Chronic stress provokes the development of cancer

Much has been said and written about the dangers of excess stress, and its harmful consequences for the body are well known. Thus, chronic stress increases the risk of strokes and other cardiovascular diseases, and also leads to the development of anxiety and depressive disorders. Scientists are also reporting other, more unpleasant consequences of chronic stress – it turns out that it can contribute to the spread of cancer, but exactly how this happens is not fully known. A paper recently published in the journal Cancer Cell says researchers may have gained insight into how excess and chronic stress affects cancer patients – stress causes certain white blood cells called neutrophils to form sticky, web-like structures that make body tissues more susceptible. to metastasis. The new discovery, as its authors note, may indicate new strategies for treating cancer.

Chronic stress provokes the development of cancer. Chronic stress contributes to the spread of cancer in the body. Photo.

Chronic stress contributes to the spread of cancer in the body

Chronic stress is a physiological process initiated by environmental and/or psychosocial factors affecting memory, cognition and behavior, as well as the homeostasis of the entire organism, including the cardiovascular, gastrointestinal and immune systems.


  • 1 Stress is a natural reaction
  • 2 When does stress become dangerous?
  • 3 Chronic stress and oncology
  • 4 Breakthrough in research

Stress is a natural reaction

The human body's response to stress allows us to protect ourselves from threats – for our distant ancestors, such threats were mainly predators and hostile strangers. And although it is almost impossible to meet dangerous predators on the streets of modern cities, and the manifestation of aggressive behavior in public places is rare, life is still full of stress, and the body reacts to it in the same way as it did hundreds and thousands of years ago.

So, the place of an angry predator is taken by daily responsibilities – work, paying bills and even caring for loved ones. It sounds a little strange, yes, but the body does perceive everyday tasks as a threat, which can make it feel like you're constantly under attack. Coping with such stress is not easy, and its negative effects cause direct harm to physical health.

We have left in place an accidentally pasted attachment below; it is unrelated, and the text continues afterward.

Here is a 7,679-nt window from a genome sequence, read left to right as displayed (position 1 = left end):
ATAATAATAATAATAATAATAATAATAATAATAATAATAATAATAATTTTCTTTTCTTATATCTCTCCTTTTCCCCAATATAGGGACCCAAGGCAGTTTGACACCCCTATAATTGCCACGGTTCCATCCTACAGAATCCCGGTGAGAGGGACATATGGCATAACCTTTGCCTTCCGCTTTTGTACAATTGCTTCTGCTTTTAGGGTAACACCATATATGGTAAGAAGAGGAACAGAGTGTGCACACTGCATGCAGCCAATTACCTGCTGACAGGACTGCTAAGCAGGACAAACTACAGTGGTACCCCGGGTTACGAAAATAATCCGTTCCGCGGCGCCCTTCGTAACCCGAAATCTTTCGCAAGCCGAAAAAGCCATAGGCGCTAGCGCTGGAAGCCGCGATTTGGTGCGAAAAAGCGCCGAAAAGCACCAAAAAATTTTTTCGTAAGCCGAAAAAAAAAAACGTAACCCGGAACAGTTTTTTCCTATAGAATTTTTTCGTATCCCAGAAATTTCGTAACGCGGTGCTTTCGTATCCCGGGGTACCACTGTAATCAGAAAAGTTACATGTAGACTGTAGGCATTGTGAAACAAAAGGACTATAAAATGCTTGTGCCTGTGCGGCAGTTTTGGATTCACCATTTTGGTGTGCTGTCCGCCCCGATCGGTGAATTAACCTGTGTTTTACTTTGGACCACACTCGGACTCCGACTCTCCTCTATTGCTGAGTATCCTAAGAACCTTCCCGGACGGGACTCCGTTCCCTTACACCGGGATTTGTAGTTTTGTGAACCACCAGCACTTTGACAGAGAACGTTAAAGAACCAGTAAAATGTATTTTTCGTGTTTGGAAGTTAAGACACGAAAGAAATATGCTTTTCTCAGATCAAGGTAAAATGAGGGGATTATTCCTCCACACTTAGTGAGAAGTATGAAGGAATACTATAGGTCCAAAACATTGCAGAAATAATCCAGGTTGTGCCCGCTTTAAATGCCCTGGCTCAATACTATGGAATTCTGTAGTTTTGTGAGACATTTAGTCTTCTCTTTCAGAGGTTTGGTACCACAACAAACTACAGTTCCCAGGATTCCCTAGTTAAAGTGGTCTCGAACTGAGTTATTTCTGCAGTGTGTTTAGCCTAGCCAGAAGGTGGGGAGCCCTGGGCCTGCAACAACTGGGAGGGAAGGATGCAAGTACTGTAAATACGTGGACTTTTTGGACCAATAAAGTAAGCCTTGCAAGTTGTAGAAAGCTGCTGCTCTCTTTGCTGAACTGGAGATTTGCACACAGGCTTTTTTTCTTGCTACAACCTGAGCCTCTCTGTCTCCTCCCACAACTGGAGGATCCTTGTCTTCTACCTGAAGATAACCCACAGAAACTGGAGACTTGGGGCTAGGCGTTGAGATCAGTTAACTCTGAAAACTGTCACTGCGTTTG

Stress is a natural reaction. Everyday problems can cause chronic stress. Photo.

Daily problems can cause chronic stress

There is a scientific explanation for this effect – when we are faced with a perceived threat, a tiny area at the base of the brain – the hypothalamus – sets off alarms in the body that, through nerve and hormonal signals, prompt the adrenal glands, located at the top of the kidneys, to release a surge of hormones such as adrenaline and cortisol.

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Adrenaline makes your heart beat faster, increases your blood pressure and gives you more energy. Cortisol, the primary stress hormone, increases blood sugar levels and increases the availability of tissue repair substances in the body. This complex natural signaling system also interacts with areas of the brain that control mood, motivation, and fear.

When does stress become dangerous?

The body's stress response system is usually self-limiting. Once the perceived threat has passed, hormones return to normal levels. As adrenaline and cortisol levels decrease, heart rate and blood pressure return to normal levels. Other systems return to their normal activities.

But when stressors are always present and you always feel attacked, the fight-or-flight response occurs. remains on. Is it any wonder that prolonged activation of the stress response system and excessive exposure to cortisol and other stress hormones can disrupt almost every process in the body and lead to a variety of health problems.

When does stress become dangerous? A number of diseases are directly related to chronic stress. Photo.